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  • Discipline and Direction from our Higher Power and Higher Self in Recovery

    The eleventh step in the 12-step recovery process is about making conscious contact with a Higher Power and receiving knowledge, strength, guidance and direction from that power. For someone who is barely more than agnostic – or doesn’t really care to develop their spiritual side – this may seem like a very lofty goal, or even something to be avoided at all costs. After all, it’s almost at the end of the recovery process. Surely doing the first 10 steps, then trying to help others, will be enough to sustain sobriety?

    The truth is there is no cookie-cutter answer to what will and what won’t work in recovery. While completing and then continuing to practice the 12 steps is encouraged for all recovering addicts and alcoholics, no, you might not have to turn into some kind of meditating, levitating guru in order to maintain sobriety. That being said, the benefits of developing a closer relationship with a Higher Power, whether you consider it to be divine goodness, a higher consciousness, universal wisdom, or anything else, are many and well-documented.

    Benefits of Seeking Wisdom and Direction from a Higher Power

    As we have mentioned, some may be turned off from seeking guidance and direction from anything outside themselves because they think it’s…

    • We are taught if you want to do something right, do it yourself…except that didn’t work so well with alcohol, drugs and recovery, did it…
    • For some people, turning their consciousness over to a Higher Power is reminiscent of asking a Ouija board for answers.
    • Many don’t believe there even is a Higher Power, let alone one who is listening and willing to provide help.

    But really, like with all the other steps, despite whatever degree of reluctance, fear, or simple laziness we possess, we must be willing to push past such resistant feelings in order to achieve the benefits that come from actually practicing the step. Much like the analogy of expecting to put on muscle mass by thinking about working out, we have to actually go to the gym regularly in order to receive benefits. When it comes to Step 11, those benefits include:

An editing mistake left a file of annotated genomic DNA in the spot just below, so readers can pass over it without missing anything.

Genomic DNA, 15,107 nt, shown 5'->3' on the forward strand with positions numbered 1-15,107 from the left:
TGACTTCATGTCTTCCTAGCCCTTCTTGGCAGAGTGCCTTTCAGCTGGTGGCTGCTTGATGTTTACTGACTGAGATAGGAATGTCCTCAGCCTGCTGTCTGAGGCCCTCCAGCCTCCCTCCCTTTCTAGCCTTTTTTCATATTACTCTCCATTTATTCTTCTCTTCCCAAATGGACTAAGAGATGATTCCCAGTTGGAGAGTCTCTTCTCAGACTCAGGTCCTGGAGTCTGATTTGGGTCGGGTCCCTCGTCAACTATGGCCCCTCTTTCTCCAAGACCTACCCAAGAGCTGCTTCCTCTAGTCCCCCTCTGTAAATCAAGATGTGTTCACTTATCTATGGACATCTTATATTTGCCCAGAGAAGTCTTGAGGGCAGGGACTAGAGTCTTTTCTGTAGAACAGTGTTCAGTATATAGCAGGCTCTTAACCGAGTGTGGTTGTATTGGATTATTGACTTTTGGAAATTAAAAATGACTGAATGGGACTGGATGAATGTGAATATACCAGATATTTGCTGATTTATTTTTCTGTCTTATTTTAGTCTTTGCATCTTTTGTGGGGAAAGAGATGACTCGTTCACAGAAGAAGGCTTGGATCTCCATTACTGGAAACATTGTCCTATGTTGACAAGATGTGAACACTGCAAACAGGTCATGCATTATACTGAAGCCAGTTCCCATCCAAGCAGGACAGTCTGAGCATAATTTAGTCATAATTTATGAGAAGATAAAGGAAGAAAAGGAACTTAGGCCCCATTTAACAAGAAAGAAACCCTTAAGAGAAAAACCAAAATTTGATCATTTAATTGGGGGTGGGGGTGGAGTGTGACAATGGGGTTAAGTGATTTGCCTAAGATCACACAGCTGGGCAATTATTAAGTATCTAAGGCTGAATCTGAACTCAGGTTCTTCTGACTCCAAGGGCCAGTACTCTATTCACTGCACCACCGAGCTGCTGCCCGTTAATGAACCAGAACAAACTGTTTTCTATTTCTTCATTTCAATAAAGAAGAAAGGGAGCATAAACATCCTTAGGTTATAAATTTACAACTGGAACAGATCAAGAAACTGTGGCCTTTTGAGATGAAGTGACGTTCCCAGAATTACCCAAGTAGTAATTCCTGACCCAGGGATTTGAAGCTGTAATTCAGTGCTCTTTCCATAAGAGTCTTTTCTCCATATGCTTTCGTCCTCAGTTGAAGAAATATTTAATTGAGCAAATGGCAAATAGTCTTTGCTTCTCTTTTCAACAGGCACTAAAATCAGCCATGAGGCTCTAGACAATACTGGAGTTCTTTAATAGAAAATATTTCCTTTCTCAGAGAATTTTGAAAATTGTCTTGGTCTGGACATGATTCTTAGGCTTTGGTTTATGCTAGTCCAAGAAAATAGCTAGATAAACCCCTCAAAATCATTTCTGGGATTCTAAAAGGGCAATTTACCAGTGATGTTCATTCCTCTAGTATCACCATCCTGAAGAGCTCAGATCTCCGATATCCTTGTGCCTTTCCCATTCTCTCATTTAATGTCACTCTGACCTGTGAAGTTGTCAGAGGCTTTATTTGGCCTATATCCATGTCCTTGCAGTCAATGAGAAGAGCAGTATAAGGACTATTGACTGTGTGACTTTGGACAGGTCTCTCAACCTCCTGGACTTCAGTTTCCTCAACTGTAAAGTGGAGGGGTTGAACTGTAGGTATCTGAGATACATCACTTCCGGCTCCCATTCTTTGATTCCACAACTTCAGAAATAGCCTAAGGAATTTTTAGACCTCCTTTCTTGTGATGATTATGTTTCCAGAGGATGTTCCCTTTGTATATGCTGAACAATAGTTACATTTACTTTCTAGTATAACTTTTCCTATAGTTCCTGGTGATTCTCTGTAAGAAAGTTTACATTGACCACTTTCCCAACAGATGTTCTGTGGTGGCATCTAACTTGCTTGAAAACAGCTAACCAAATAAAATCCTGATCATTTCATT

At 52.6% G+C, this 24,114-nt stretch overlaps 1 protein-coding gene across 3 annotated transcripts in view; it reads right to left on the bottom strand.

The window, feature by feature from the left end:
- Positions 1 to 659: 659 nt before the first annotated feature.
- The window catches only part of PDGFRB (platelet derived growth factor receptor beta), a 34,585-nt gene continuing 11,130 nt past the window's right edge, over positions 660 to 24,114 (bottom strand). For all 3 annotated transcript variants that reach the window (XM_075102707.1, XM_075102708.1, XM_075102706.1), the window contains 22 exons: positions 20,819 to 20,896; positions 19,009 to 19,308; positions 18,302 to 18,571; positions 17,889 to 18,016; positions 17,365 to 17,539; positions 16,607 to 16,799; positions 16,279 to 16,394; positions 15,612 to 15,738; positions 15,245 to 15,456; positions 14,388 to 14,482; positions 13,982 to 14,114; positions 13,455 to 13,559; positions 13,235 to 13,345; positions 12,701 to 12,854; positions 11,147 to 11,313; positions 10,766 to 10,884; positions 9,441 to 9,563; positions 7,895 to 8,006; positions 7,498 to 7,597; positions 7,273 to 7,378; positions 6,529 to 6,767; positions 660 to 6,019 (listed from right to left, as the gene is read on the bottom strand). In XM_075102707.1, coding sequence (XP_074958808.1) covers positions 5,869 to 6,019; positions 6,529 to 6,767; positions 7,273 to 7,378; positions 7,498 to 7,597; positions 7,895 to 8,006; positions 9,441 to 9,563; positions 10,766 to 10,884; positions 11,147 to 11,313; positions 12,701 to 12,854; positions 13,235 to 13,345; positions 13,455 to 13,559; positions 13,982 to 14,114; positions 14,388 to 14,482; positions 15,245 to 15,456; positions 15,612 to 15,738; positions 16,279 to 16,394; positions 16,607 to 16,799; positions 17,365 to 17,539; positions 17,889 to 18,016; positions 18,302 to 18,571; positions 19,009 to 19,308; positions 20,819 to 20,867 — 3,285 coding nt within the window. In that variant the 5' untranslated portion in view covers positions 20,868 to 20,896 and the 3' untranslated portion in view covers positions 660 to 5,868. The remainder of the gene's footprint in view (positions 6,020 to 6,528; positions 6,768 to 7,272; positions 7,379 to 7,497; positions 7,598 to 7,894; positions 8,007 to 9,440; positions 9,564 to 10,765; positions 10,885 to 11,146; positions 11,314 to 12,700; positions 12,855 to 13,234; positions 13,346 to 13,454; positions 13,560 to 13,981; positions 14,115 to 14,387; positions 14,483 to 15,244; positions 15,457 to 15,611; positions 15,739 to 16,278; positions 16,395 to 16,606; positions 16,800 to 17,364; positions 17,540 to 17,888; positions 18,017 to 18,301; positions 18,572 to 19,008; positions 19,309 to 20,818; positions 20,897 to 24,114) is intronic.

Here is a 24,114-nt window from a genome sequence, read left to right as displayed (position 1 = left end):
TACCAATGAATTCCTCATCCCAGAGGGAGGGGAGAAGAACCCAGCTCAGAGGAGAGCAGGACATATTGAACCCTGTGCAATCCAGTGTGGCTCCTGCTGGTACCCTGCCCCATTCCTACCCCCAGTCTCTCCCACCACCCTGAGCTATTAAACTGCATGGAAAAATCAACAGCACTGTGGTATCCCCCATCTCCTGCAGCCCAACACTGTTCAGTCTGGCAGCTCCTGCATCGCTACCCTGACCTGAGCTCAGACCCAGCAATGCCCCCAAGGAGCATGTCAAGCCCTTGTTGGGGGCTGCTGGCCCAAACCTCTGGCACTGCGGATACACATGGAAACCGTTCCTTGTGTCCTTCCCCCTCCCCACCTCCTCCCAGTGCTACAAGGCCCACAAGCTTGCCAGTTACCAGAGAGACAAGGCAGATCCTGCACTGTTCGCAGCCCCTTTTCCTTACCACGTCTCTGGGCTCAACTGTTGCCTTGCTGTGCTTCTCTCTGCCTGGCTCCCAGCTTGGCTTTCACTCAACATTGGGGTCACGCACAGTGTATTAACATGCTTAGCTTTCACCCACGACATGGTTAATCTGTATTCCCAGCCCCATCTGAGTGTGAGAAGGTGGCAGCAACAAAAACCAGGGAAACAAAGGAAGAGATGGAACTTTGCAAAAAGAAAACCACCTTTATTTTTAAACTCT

• Spiritual nourishment. If addiction is ‘the realm of hungry ghosts’ where we repeatedly try and fail to fill a ‘God-sized hole’ within us with chemical addictions, then true nourishment must come to the soul from the inside out.
    • Emotional balance. Being calm and centred just isn’t possible in the ego-mind, which drives us constantly in our daily lives; meditation slows us down enough to allow for rest in the spaces between our monkey-mind thoughts. Only by letting our feelings rise up can we address them and find solutions that lie outside the hamster wheel of thinking.
    • Sense of purpose. One could probably make a life’s work out of self-examination: searching ourselves for who we are, and taking action based on what we find, can provide a much-needed sense of internal peace and purpose, even when the outside world seems to be lacking in both.
    • Especially in times of stress, it can be hard to remember we are not alone in a dark and scary universe; prayer and meditation, in which we attempt a two-way communication with a Higher Power, provides an outlet for our problems as well as inspiration and hope of their resolution.

    There are so many ways to practice Step 11, to ask for direction and the power to do the right thing each moment of the day. The key is to just begin!

    About the Authors

    Renascent Staff
    The staff at Renascent is passionate about helping people with substance addictions so they can reach their full recovery – with compassion, respect, empathy and understanding. Our staff includes our counsellors, all of whom have lived experience of addiction and recovery.